This lesson, focusing on asking and answering evaluative questions is in the middle of a unit about questioning. My students are able to ask and answer literal and inferential questions, but need more practice with evaluative questions.
Using questioning to improve comprehension is not a reading strategy that they often employ. In this lesson, the students ask and answer to demonstrate understanding of key details in a text (RL.2.1), which supports the shift in Common Core Standards toward using text evidence to improve comprehension. I also encourage them to share their opinions with text evidence (SL.2.3) to improve their speaking and listening skills. As students take turns sharing their thoughts and evidence, the expectation is that they will speak clearly, using complete sentences and thoughts supported with text, illustrations or background knowledge. (SL.2.6)
I chose this text, The First Independence Day Celebration, because it is at their lexile level and the illustrations are clear. My class has been studying American history and this is the final review before our test. The students are learning vocabulary in concepts in Social Studies class, but it is SO helpful to read informational text about this topic to follow up on what they know and build content knowledge.
If you have not taught lessons about question writing, I encourage you to look at some of the earlier lessons so your students get some practice with writing and answering questions. These lessons include The Whys and Whens of Questioning about Literature, Big Questions About Informational Text, and So What Do You Think, Using Evaluative Questions with Literature.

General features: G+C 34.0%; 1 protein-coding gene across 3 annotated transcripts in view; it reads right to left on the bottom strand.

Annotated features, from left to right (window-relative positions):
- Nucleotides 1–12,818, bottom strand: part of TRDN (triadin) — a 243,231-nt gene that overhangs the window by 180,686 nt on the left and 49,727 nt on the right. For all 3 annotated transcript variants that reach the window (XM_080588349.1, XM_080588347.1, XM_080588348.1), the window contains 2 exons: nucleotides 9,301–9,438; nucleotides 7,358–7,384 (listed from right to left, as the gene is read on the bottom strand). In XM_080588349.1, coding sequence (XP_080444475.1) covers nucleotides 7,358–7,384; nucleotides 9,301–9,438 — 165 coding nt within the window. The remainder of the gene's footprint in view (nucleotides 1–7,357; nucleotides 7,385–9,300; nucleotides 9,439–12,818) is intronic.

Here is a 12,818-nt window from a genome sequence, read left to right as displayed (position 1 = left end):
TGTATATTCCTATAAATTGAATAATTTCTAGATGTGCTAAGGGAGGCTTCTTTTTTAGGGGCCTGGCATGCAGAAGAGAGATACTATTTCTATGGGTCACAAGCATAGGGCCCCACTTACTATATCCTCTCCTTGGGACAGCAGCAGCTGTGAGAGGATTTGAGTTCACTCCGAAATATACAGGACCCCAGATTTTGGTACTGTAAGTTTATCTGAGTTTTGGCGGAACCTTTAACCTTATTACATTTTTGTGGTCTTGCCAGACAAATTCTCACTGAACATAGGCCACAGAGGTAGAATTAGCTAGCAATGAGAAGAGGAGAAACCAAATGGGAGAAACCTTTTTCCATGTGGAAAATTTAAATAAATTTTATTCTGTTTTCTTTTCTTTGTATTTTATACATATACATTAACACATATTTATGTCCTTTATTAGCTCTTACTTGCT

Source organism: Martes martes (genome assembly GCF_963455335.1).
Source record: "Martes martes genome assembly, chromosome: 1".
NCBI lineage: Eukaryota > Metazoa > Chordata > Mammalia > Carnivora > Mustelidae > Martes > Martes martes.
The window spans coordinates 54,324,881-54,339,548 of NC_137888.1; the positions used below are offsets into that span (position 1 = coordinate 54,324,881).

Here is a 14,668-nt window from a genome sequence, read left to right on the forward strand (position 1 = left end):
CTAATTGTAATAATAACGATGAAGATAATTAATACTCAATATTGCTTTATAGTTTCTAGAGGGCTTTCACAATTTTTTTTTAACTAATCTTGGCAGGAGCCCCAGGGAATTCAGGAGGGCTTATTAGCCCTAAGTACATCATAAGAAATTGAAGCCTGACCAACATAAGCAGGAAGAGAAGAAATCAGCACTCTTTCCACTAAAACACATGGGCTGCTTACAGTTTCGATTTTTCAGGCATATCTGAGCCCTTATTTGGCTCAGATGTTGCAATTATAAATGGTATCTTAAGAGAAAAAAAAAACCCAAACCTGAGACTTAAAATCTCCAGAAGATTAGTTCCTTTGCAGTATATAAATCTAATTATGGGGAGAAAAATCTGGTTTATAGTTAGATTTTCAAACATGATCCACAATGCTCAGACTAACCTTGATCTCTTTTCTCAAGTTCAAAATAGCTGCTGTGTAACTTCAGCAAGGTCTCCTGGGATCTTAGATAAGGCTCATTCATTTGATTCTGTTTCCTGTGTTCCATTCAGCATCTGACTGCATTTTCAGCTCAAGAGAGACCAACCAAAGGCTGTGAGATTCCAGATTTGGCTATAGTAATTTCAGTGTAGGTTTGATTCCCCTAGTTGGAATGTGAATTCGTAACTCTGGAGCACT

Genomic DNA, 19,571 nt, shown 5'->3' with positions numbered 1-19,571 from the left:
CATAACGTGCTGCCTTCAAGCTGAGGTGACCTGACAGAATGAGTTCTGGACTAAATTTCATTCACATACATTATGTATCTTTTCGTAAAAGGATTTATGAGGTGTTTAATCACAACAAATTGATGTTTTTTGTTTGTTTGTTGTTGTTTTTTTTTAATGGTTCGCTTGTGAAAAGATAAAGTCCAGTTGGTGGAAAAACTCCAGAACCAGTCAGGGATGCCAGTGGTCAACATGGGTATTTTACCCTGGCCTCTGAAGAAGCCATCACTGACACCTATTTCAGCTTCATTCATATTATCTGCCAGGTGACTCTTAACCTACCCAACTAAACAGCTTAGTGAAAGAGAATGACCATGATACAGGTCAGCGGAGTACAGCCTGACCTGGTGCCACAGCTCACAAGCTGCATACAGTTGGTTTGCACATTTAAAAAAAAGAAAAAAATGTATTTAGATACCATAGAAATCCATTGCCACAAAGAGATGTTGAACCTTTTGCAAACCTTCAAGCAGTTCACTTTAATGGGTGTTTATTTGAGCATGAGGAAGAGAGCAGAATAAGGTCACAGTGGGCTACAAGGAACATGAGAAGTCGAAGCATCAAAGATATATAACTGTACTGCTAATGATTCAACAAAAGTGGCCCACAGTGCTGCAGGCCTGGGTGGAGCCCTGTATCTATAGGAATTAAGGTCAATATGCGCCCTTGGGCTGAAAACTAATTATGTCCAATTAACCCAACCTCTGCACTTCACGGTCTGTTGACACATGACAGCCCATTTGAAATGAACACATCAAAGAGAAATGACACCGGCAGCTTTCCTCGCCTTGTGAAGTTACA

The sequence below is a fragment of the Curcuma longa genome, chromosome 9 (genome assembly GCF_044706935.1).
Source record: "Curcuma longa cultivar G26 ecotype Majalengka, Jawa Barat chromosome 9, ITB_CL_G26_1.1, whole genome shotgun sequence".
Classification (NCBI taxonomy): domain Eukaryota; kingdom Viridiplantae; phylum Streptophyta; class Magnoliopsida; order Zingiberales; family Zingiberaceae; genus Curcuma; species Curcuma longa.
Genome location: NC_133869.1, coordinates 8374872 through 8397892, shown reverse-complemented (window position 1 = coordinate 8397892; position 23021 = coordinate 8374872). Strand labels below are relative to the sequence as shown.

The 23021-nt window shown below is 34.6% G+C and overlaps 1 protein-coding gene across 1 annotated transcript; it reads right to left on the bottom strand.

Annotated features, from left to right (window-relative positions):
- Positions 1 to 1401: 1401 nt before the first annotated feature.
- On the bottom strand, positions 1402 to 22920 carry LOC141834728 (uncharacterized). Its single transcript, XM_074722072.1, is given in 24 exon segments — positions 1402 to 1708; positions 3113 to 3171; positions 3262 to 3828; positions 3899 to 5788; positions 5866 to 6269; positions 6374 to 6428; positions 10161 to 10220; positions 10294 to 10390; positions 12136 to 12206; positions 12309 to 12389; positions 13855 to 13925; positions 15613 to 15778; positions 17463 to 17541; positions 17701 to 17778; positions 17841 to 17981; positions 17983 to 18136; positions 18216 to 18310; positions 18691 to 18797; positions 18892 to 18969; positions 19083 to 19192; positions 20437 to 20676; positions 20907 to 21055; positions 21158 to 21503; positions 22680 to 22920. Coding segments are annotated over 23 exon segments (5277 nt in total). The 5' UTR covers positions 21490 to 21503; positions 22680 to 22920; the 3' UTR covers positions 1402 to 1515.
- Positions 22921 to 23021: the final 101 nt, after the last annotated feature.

Underlined words below are lesson vocabulary words that are emphasized and written on sentence strips for my Reading & Writing word wall. I pull off the words off the wall for each lesson, helping students understand this key 'reading and writing' vocabulary can be generalized across texts and topics. The focus on acquiring and using these words is part of a shift in the Common Core Standards towards building students’ academic vocabulary. My words are color coded ‘pink’ for literature/’blue’ for reading strategies/’orange’ for informational text/'yellow' for writing/’green’ for all other words.
Get students engaged
Common starting point
Give the purpose of the lesson
Introduce strategy - modeling
Review strategy - guided practice
Read pages as a group
Share what you know
The ability of students to write their own questions and use ideas from the text to answer them (RI.2.1) allows them to 'lead' their own learning experience. My role as teacher is to model how to ask and answer evaluative questions, but I want to guide and facilitate their learning. This is a new approach as I try to meet the level of rigor that is demanded by the Common Core standards. I want to move away from the "teacher as sole information source" and toward the "student as an active learner" model because, even though it's hard to relinquish that control, I think it leads to better mastery of the material. When students use what they have learned from the text to verbalize answers to questions, they have the opportunity to explain their ideas (SL.2.3) and further facilitate the learning process. Explaining what they know and how they know it is an example of metacognitive learning.
Scaffolding and Special Education: This lesson could be easily scaffolded up or down, depending on student ability.
Students with limited language and vocabulary can work in a group and participate without having to write. They will still have good ideas and contribute well.
Students with more ability should be encouraged to be the writer or monitor the formation of the questions.